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 ORIGINAL ARTICLE
Year : 2009  |  Volume : 46  |  Issue : 1  |  Page : 28-33

Study of 'patterns of care' of ovarian cancer patients in a specialized cancer institute in Kolkata, eastern India


1 Department of Gynecologic Oncology, Chittaranjan National Cancer Institute, 37, S. P. Mukherjee Road, Kolkata, India
2 Department of Medical Records, Chittaranjan National Cancer Institute, 37, S. P. Mukherjee Road, Kolkata, India
3 Department of Surgical Oncology, Chittaranjan National Cancer Institute, 37, S. P. Mukherjee Road, Kolkata, India

Correspondence Address:
P Basu
Department of Gynecologic Oncology, Chittaranjan National Cancer Institute, 37, S. P. Mukherjee Road, Kolkata
India
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Source of Support: None, Conflict of Interest: None


DOI: 10.4103/0019-509X.48592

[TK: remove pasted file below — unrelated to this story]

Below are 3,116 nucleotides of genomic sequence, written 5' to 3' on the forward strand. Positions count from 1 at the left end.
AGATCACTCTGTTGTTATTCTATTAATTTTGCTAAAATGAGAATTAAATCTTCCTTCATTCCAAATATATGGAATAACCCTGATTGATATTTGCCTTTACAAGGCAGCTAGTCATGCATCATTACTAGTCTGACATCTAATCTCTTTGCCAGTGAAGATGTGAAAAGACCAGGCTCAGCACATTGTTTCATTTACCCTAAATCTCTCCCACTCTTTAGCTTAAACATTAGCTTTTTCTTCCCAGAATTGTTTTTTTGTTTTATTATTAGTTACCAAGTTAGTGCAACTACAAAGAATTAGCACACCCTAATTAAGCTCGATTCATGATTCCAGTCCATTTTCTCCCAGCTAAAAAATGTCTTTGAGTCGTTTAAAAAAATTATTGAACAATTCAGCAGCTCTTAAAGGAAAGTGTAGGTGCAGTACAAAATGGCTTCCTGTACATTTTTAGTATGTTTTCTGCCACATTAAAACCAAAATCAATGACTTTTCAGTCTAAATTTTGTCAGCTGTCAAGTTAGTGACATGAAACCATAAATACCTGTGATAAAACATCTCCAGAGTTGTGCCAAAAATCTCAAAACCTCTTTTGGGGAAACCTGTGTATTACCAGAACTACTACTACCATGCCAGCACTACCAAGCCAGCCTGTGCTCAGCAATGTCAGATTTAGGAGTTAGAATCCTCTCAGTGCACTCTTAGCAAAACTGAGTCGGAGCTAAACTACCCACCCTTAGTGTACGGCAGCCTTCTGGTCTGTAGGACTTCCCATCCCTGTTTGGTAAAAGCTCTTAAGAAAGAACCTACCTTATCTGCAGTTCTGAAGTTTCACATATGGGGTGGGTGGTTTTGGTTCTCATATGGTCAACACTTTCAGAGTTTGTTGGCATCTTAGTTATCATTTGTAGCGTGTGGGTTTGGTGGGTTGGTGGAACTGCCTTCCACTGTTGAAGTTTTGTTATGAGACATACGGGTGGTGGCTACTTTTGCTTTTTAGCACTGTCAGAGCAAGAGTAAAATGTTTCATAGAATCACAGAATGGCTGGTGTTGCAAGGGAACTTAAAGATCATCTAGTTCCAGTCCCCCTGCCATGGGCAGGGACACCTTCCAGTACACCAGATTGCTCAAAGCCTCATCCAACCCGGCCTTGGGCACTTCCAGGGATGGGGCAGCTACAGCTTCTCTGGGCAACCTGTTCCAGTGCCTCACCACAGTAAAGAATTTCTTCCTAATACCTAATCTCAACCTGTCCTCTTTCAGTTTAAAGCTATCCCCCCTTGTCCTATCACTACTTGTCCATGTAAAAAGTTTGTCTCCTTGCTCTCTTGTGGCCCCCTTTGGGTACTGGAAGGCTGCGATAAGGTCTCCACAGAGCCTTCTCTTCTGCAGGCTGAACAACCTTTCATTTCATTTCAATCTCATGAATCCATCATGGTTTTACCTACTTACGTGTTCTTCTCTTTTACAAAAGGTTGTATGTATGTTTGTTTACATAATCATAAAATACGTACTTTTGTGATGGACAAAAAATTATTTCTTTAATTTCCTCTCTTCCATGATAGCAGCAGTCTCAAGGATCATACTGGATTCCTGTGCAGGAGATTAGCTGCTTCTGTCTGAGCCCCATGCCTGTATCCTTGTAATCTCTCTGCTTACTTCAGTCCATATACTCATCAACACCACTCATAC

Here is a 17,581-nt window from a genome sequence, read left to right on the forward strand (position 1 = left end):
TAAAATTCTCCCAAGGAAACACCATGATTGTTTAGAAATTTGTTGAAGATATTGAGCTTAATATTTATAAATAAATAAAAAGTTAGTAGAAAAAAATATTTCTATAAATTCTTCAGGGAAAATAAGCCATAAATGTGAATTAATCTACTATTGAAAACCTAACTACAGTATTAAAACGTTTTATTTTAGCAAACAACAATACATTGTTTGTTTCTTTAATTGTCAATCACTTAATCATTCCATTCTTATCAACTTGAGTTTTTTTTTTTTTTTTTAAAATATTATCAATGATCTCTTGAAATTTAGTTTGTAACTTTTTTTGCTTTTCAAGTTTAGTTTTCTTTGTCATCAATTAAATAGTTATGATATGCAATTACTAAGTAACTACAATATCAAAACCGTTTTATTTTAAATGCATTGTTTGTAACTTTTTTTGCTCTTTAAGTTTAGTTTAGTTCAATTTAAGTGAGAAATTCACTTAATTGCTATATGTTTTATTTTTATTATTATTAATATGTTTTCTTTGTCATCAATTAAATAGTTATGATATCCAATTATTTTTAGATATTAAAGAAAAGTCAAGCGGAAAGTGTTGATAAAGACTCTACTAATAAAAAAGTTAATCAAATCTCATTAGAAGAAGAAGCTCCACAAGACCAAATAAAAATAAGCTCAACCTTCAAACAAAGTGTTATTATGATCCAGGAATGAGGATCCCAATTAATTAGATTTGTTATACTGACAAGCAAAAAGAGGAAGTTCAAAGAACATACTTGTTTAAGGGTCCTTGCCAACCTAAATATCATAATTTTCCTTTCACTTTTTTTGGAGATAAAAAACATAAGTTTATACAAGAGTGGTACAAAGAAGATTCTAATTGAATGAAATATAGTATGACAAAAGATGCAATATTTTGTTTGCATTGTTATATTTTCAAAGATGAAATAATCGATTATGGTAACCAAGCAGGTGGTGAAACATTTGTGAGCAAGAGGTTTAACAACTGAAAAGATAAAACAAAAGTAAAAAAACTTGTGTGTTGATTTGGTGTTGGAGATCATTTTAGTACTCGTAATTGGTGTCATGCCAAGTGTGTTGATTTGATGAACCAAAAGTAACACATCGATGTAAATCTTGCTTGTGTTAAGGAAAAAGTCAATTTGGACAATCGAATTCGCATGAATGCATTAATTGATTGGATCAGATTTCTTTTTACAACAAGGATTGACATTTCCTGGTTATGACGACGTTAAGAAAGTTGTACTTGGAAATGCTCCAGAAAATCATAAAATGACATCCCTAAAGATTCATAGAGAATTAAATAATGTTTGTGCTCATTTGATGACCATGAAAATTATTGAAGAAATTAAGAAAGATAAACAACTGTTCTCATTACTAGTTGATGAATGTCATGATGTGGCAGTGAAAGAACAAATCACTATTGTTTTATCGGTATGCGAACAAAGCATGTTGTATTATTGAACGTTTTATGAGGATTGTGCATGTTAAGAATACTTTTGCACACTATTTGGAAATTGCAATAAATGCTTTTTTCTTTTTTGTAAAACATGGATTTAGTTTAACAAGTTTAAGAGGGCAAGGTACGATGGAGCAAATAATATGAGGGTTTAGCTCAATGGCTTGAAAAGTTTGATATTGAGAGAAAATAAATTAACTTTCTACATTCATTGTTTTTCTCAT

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Background Ovarian cancer is one of the leading cancers in Indian women. The current standard of care is a combination of surgical staging, maximal surgical effort to achieve cytoreduction, and judicious use of chemotherapy. Multimodality therapy can reduce mortality, but the practice and uptake of such therapy in Indian Institutions are not up to the desired level. Objectives To study the protocol adherence for ovarian cancer management along with patient compliance and evaluate their effects on survival. Materials and Methods: The retrospective study obtained and analyzed data from records of patients operated for ovarian cancer at a Regional Cancer Center in eastern India between January 2002 and December 2006. Results: The records of 202 patients were evaluable. None of the patients who had primary surgery outside the institute had staging information. A substantial number of patients operated at the institute had incomplete surgical staging, inadequate information on residual disease after surgery, and incomplete histology report. Only 20.3% patients could have optimal cytoreduction after surgery. Compliance to chemotherapy was poor. The median overall survival time and disease-free survival time were 24 months and 5 months, respectively. The residual disease after surgery significantly affected the overall survival, but not the disease-free survival. Incomplete chemotherapy was found to adversely affect survival after adjusting for advanced stage and bulky residual disease. Conclusion: Management of ovarian cancer is suboptimal even in the specialized cancer institute. Poor patient compliance to chemotherapy is one of the major factors adversely affecting survival from advanced ovarian cancer.






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